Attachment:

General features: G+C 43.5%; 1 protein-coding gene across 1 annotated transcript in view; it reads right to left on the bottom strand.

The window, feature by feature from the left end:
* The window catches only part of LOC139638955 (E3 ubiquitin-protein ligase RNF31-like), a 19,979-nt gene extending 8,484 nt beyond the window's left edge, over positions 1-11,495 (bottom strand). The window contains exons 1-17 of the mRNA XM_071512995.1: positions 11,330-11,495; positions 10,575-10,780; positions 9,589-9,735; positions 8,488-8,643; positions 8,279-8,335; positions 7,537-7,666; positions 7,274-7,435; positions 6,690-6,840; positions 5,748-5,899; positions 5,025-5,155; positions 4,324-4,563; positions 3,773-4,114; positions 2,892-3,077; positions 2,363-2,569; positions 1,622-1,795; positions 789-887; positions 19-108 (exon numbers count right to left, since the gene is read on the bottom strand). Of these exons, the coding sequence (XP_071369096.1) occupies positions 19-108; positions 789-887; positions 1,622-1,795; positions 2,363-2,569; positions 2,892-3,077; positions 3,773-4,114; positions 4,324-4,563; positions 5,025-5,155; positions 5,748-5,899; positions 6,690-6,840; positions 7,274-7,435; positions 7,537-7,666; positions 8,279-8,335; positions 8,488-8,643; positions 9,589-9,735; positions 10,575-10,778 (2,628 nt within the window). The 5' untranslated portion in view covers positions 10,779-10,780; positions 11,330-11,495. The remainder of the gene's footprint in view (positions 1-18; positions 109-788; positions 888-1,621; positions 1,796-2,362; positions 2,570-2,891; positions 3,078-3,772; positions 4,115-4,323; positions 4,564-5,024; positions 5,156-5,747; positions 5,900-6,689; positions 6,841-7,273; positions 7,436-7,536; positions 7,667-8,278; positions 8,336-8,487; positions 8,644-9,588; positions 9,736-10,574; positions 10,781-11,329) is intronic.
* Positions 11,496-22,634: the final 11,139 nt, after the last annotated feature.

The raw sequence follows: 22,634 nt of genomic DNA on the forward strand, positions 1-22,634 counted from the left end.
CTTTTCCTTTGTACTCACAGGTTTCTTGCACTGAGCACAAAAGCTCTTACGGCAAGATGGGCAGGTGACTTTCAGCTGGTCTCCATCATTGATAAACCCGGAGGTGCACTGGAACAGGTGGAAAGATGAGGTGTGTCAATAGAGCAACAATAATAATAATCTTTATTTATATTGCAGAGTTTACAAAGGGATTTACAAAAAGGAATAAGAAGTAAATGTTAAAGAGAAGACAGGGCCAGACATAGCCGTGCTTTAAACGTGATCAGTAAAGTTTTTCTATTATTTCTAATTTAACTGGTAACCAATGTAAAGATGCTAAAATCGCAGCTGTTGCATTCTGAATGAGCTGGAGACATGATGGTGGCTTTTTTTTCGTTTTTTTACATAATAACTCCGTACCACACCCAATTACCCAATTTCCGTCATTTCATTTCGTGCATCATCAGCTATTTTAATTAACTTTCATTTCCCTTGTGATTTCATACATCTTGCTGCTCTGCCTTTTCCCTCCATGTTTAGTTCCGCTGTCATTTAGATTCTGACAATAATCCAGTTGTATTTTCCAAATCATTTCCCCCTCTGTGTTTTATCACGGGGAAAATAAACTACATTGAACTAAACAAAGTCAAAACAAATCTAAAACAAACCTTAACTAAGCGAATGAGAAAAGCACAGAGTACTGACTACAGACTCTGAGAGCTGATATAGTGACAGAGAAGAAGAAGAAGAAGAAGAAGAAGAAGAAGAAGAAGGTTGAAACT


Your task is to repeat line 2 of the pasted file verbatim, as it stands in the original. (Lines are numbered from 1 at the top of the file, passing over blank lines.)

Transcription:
The window, feature by feature from the left end: